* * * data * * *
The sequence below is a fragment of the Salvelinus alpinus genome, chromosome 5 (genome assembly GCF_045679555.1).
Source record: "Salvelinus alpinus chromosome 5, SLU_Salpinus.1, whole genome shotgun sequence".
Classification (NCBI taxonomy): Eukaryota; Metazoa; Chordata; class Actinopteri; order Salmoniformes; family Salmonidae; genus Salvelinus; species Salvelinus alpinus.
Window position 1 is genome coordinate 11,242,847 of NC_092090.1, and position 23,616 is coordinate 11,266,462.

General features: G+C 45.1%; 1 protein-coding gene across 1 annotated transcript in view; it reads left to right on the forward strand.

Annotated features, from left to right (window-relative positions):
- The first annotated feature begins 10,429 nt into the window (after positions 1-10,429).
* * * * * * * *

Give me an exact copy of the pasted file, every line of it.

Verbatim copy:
The sequence below is a fragment of the Salvelinus alpinus genome, chromosome 5 (genome assembly GCF_045679555.1).
Source record: "Salvelinus alpinus chromosome 5, SLU_Salpinus.1, whole genome shotgun sequence".
Classification (NCBI taxonomy): Eukaryota; Metazoa; Chordata; class Actinopteri; order Salmoniformes; family Salmonidae; genus Salvelinus; species Salvelinus alpinus.
Window position 1 is genome coordinate 11,242,847 of NC_092090.1, and position 23,616 is coordinate 11,266,462.

General features: G+C 45.1%; 1 protein-coding gene across 1 annotated transcript in view; it reads left to right on the forward strand.

Annotated features, from left to right (window-relative positions):
- The first annotated feature begins 10,429 nt into the window (after positions 1-10,429).